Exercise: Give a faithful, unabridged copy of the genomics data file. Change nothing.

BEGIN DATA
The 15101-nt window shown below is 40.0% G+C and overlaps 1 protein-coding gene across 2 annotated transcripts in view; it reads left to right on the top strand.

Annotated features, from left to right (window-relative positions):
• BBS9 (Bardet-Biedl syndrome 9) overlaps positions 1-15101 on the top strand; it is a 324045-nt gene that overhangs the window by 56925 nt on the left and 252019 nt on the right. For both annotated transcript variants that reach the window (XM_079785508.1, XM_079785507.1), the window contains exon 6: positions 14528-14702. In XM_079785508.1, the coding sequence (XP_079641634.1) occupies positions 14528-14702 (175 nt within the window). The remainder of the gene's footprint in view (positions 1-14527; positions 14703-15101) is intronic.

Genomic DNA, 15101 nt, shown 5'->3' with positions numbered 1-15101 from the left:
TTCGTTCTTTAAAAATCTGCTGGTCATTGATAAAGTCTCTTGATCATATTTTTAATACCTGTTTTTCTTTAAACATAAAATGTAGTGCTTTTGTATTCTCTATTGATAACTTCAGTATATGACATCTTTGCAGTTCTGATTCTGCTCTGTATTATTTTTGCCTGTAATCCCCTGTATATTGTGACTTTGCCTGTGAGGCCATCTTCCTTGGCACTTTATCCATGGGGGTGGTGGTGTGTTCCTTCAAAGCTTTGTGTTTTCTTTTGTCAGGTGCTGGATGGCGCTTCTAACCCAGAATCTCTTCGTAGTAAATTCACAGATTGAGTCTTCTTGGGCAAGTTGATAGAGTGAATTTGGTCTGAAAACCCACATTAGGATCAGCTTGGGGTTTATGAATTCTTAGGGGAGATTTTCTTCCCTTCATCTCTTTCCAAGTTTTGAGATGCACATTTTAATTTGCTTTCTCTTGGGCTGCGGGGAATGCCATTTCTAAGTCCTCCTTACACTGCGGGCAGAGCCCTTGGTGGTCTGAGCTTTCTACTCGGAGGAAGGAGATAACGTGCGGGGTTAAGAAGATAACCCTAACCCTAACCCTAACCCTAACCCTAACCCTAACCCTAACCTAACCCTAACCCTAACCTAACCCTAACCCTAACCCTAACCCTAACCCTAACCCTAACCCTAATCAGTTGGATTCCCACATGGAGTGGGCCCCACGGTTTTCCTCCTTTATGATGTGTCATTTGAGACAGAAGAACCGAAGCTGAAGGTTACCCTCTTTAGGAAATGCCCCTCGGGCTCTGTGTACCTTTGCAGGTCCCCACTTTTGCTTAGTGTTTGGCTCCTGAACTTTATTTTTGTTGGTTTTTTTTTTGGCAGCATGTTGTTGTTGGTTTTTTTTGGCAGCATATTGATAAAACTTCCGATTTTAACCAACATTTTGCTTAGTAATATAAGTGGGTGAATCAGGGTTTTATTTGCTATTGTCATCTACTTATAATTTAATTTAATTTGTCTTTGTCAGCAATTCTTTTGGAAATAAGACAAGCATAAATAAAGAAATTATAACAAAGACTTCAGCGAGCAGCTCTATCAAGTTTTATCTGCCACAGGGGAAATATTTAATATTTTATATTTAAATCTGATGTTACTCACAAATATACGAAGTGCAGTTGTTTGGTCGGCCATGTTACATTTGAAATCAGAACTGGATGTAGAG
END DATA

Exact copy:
The 15101-nt window shown below is 40.0% G+C and overlaps 1 protein-coding gene across 2 annotated transcripts in view; it reads left to right on the top strand.

Annotated features, from left to right (window-relative positions):
• BBS9 (Bardet-Biedl syndrome 9) overlaps positions 1-15101 on the top strand; it is a 324045-nt gene that overhangs the window by 56925 nt on the left and 252019 nt on the right. For both annotated transcript variants that reach the window (XM_079785508.1, XM_079785507.1), the window contains exon 6: positions 14528-14702. In XM_079785508.1, the coding sequence (XP_079641634.1) occupies positions 14528-14702 (175 nt within the window). The remainder of the gene's footprint in view (positions 1-14527; positions 14703-15101) is intronic.

Genomic DNA, 15101 nt, shown 5'->3' with positions numbered 1-15101 from the left:
TTCGTTCTTTAAAAATCTGCTGGTCATTGATAAAGTCTCTTGATCATATTTTTAATACCTGTTTTTCTTTAAACATAAAATGTAGTGCTTTTGTATTCTCTATTGATAACTTCAGTATATGACATCTTTGCAGTTCTGATTCTGCTCTGTATTATTTTTGCCTGTAATCCCCTGTATATTGTGACTTTGCCTGTGAGGCCATCTTCCTTGGCACTTTATCCATGGGGGTGGTGGTGTGTTCCTTCAAAGCTTTGTGTTTTCTTTTGTCAGGTGCTGGATGGCGCTTCTAACCCAGAATCTCTTCGTAGTAAATTCACAGATTGAGTCTTCTTGGGCAAGTTGATAGAGTGAATTTGGTCTGAAAACCCACATTAGGATCAGCTTGGGGTTTATGAATTCTTAGGGGAGATTTTCTTCCCTTCATCTCTTTCCAAGTTTTGAGATGCACATTTTAATTTGCTTTCTCTTGGGCTGCGGGGAATGCCATTTCTAAGTCCTCCTTACACTGCGGGCAGAGCCCTTGGTGGTCTGAGCTTTCTACTCGGAGGAAGGAGATAACGTGCGGGGTTAAGAAGATAACCCTAACCCTAACCCTAACCCTAACCCTAACCCTAACCCTAACCTAACCCTAACCCTAACCTAACCCTAACCCTAACCCTAACCCTAACCCTAACCCTAACCCTAATCAGTTGGATTCCCACATGGAGTGGGCCCCACGGTTTTCCTCCTTTATGATGTGTCATTTGAGACAGAAGAACCGAAGCTGAAGGTTACCCTCTTTAGGAAATGCCCCTCGGGCTCTGTGTACCTTTGCAGGTCCCCACTTTTGCTTAGTGTTTGGCTCCTGAACTTTATTTTTGTTGGTTTTTTTTTTGGCAGCATGTTGTTGTTGGTTTTTTTTGGCAGCATATTGATAAAACTTCCGATTTTAACCAACATTTTGCTTAGTAATATAAGTGGGTGAATCAGGGTTTTATTTGCTATTGTCATCTACTTATAATTTAATTTAATTTGTCTTTGTCAGCAATTCTTTTGGAAATAAGACAAGCATAAATAAAGAAATTATAACAAAGACTTCAGCGAGCAGCTCTATCAAGTTTTATCTGCCACAGGGGAAATATTTAATATTTTATATTTAAATCTGATGTTACTCACAAATATACGAAGTGCAGTTGTTTGGTCGGCCATGTTACATTTGAAATCAGAACTGGATGTAGAG